7 April 2013


      The treasures of the Westerdam

We have actually come to enjoy our “sea Days”.


Our sea days have all started with a leisurely breakfast in the stateroom. After that anything goes. The is so much going on that you can just walk around the ship going from venue to venue or you can just go and find a quiet spot and read a book or work on the written portion of a blog. There is no pressure to do anything. There are no tours booked and you don’t have to be anywhere at any particular time.

The pictures scattered through this posting are of the treasures and artwork throughout the Westerdam.

Many of the lounges have life music of a large variety of genres. In the piano lounge you will usually find a classical pianist and often he or she is accompanied a violin or saxophone. The HAL Cat band usually plays in the Ocean lounge with a variety of soloists. The steel drum player and band are usually performing around the main Lido Pool. The day can be a busy or as quiet as you wish it to be. The decision is yours.

A few interesting facts about the trip as of today. We are currently travelling along the north end of the Middle America Trench. The deepest reading shown on the screen so far is 12,758 ft. By the time we reach San Diego tomorrow we will have travelled 5170 nautical miles, seen 13 countries and visited 11 of them and not had one day of rain the whole trip. I am including Cuba and Panama in the count. When we travelled between Cuba and Haiti we travelled along the shore of Cuba and could see Cuba for at least 4 hours. So we have seen Cuba but have never been there.
We have crossed Panama, sailed her lakes and used her locks but we never touch land. So again we have seen a lot of Panama but we have never touch land there.

The meals have been surprisingly healthy, well proportioned and not one repeat. The head of dietary spoke at one of the coffee times with staff and was asked about the menu rotation. He said they do not have a rotation and this cruise has a 35 day menu plan. Many of the passengers are staying on the cruise ship in San Diego and continuing on to Hawaii and the south pacific then back to San Diego before doing a short relocation cruise from San Diego to Seattle where the Westerdam will do the Alaska cruises for the summer.

Some last minute cruise statistics:

- The ship, through its desalination plant, produces 1,700 tons of potable water per day. The daily consumption of potable water this trip was 750 tons per day.

- There were 1,778 passengers and 804 crew members.

- 1 nautical mile = 1.15 statute miles or 1.852 kilometers.

- The current Panama locks were built at 110 feet wide. Less 18” on each side to make room for the massive rubber bumpers that line the canal to keep the ships from getting scraped should the mules fail and the ships rub along the side. That leaves 6” on each side of the ship. Not a lot of room for error. We managed to transit all the locks without once hitting the side.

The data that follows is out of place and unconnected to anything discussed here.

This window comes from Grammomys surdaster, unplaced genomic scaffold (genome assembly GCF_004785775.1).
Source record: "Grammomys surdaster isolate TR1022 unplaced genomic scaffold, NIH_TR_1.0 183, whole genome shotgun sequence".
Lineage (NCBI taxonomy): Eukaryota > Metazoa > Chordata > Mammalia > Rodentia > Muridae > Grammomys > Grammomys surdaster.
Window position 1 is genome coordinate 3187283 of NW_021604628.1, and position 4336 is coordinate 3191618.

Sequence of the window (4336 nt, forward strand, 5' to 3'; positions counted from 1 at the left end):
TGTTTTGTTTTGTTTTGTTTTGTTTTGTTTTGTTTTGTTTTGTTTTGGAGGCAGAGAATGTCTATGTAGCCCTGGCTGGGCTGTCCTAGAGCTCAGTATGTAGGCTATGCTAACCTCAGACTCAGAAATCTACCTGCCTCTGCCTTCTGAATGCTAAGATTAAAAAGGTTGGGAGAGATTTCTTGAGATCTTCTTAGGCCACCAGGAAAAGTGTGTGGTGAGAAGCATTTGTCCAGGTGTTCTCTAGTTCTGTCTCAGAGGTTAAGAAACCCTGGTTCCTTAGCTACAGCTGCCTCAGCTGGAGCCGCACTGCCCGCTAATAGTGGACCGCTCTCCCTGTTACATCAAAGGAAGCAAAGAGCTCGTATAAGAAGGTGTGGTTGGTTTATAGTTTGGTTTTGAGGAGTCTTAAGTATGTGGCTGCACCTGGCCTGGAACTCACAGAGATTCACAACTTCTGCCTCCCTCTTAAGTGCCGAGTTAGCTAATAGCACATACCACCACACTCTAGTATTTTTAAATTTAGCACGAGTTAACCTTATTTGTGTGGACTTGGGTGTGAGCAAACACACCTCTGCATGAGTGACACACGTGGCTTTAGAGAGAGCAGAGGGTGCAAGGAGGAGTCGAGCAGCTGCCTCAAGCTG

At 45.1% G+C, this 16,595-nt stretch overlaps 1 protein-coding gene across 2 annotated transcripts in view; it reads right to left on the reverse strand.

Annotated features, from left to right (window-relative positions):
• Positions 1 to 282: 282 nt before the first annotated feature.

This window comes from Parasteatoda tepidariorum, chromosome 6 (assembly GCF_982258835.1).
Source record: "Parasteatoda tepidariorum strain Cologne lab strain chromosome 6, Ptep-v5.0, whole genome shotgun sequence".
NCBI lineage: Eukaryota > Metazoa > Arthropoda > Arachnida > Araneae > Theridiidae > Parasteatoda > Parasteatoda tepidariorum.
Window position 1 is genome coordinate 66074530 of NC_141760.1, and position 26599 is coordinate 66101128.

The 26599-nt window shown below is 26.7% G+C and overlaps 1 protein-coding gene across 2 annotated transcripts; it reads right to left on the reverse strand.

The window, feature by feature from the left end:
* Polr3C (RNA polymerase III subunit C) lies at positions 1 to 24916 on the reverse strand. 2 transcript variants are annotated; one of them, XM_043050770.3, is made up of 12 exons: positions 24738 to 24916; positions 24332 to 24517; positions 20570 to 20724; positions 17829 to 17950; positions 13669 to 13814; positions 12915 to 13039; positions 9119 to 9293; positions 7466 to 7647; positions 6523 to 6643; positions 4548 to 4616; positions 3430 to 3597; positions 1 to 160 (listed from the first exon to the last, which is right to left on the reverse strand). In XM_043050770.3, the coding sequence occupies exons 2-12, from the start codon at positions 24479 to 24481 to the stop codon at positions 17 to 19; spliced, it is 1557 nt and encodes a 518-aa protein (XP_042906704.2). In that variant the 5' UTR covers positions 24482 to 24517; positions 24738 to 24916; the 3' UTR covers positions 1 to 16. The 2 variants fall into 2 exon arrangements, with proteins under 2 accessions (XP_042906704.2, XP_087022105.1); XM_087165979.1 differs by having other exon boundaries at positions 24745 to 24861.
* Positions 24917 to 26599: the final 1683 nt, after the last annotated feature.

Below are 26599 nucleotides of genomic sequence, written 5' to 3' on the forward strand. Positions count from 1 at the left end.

- Although a Panamanian Pilot comes on board the ship as it enters the canal, the pilot is never at the controls and is only on board to give advise and to help the captain navigate the waters through the lake stretches. The ship is propelled through the canal by its own power and the “Mules” are only there to keep the ship dead centre going through the locks.


The art work on board the Westerdam is worth well over 2 million dollars.

This picture is of one of the many tile mosaic floor patterns that you will often find yourself walking on as you make your way around the ships many hallways, lounges and entrances.



Cabo wasn’t and then it was. Let me explain:

As per out schedule we dropped anchor and were ready to start the tender process by 8am. What the Captain didn’t know was that the area where the port authority had us anchor was not that protected from the Pacific Ocean and, with the sea being very rolling this morning it was almost impossible to try and load the tenders with the ship rocking by as much as 6 feet. So the captain announced on the PA system that we was getting permission from the Port Authority to pull anchor and move closer into shore and away from the big waves.

He said if this was not possible, then we might have to forgo the land portion this stop. In the end he received the permission (I’m sure the port saw lost $$$ if they didn’t agree).